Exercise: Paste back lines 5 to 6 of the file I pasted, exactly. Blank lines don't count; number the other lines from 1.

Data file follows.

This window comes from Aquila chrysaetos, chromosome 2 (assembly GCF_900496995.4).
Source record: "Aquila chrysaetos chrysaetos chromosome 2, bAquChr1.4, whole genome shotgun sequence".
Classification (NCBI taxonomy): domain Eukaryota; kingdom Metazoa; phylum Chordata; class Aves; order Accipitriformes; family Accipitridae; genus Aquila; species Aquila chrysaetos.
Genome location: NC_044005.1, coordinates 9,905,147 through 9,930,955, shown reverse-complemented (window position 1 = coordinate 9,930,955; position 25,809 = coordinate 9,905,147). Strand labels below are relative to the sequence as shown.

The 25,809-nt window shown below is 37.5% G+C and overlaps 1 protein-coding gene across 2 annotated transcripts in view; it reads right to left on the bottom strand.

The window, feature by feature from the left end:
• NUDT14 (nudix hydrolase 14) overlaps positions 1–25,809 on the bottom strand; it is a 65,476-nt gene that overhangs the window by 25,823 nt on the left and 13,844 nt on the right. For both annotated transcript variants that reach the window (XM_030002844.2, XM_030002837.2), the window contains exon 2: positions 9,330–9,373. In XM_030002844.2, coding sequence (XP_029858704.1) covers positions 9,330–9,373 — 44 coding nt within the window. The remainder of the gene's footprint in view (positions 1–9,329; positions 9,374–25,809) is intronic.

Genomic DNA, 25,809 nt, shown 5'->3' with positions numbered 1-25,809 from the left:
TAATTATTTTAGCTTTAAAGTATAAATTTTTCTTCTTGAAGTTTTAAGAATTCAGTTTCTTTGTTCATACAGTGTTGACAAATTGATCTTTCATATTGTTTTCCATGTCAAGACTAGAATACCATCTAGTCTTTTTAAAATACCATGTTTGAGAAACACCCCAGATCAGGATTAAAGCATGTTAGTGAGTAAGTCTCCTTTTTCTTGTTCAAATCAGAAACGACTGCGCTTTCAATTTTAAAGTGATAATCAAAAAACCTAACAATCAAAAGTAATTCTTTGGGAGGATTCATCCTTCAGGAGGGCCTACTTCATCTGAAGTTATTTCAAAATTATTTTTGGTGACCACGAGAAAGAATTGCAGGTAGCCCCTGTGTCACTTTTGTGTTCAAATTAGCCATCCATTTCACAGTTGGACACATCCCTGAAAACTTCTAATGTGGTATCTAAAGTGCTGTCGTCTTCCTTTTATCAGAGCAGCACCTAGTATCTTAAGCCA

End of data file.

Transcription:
The 25,809-nt window shown below is 37.5% G+C and overlaps 1 protein-coding gene across 2 annotated transcripts in view; it reads right to left on the bottom strand.

The window, feature by feature from the left end: